Before lights out, some of the girls passed around my 'yearbook' to sign.  I will forever cherish the words written by my fellow inmates in those pages of my Book of Mormon.  Words and phrases that touch my heart like: have truly inspired me...
...thank you for bringing light into such a dark place...'ve made a huge impact in my life... have brought peace to this place the minute you walked in...
...thank you for the reminder that God loves me... reminded me there are good people in this world...
...I've grown within myself because you reminded me to believe in myself... saw me as a person, not a hardened criminal... are a true blessing and have touched so many lives...

With that, several of the girls said they would purposely be sleeping when I leave tomorrow, and we said our good-byes tonight. 


The morning seemed to drag on and move full speed all at the same time.  Have I given adequately?  Have I grown in the past 37 days?  Have I proven faithful in this trial?  Have these girls had every opportunity to feel God's love while I have been here?  I have not prepared myself to feel sad leaving!  I am so ready to be back in Jason's arms for good and to be home with my kids!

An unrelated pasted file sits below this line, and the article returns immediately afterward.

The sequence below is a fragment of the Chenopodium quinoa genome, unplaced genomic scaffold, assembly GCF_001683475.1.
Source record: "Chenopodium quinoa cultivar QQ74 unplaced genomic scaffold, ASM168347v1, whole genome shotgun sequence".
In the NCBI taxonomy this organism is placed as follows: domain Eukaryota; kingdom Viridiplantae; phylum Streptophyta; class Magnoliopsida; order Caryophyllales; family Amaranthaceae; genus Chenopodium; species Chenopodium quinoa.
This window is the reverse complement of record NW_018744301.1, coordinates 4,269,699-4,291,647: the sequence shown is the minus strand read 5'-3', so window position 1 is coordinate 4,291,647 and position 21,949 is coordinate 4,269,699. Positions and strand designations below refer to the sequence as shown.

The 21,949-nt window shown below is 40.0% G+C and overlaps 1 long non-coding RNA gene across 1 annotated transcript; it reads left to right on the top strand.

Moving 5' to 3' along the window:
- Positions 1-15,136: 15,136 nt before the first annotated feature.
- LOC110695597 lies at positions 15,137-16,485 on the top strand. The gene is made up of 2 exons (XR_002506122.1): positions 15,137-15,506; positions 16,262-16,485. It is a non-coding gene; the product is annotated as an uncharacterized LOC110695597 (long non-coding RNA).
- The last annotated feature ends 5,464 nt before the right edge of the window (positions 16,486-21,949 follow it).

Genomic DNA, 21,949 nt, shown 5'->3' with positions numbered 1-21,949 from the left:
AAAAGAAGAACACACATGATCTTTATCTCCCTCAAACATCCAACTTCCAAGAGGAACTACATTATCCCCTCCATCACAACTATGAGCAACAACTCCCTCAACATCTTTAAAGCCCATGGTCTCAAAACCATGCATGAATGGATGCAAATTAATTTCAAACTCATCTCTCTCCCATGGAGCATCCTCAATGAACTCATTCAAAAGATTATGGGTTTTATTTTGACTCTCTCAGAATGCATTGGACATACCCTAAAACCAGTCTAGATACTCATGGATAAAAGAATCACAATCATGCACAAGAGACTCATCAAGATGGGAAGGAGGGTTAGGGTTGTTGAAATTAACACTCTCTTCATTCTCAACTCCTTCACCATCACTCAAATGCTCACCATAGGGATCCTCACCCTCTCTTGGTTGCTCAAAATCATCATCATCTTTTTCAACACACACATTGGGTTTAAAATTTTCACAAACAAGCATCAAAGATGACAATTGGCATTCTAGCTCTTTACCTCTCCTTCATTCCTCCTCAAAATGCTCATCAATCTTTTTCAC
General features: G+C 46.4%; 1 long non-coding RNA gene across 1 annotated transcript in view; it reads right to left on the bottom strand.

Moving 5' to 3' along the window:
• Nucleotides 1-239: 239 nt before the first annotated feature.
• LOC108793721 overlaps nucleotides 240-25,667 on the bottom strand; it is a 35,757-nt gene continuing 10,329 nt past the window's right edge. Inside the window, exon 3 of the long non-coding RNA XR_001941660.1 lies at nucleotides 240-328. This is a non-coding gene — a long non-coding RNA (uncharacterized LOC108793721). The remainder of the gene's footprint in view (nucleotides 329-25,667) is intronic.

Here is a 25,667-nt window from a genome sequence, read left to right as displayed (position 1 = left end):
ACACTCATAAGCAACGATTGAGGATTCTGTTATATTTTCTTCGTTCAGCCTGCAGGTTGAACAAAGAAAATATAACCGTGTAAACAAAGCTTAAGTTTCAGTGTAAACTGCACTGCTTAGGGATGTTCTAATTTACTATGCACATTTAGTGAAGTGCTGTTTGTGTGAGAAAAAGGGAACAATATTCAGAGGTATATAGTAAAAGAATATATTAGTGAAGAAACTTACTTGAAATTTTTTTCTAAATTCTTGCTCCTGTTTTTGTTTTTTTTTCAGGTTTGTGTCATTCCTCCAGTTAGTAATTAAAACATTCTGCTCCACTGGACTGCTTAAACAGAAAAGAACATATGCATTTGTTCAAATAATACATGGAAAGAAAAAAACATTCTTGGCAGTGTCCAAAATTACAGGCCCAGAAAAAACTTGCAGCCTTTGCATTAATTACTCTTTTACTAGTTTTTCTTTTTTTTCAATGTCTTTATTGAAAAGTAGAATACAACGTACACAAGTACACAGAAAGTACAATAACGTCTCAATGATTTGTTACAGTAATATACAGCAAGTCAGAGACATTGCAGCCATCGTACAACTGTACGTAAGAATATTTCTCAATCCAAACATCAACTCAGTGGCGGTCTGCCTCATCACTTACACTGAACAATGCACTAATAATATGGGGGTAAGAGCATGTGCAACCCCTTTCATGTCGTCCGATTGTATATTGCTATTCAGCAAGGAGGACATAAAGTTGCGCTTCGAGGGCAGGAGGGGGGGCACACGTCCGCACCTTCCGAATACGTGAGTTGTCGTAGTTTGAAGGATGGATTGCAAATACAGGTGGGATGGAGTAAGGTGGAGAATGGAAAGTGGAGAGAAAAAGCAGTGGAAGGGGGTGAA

The guard announced over the loud speaker, "Hansen!  Roll up!"  He didn't have to tell me.  My bedroll was already stripped and taken care of.  My personal belongings were bagged up, I had given away my stamps, my paper, and my shampoo and conditioner.  I said my last good-byes and a guard came to the door to call for me.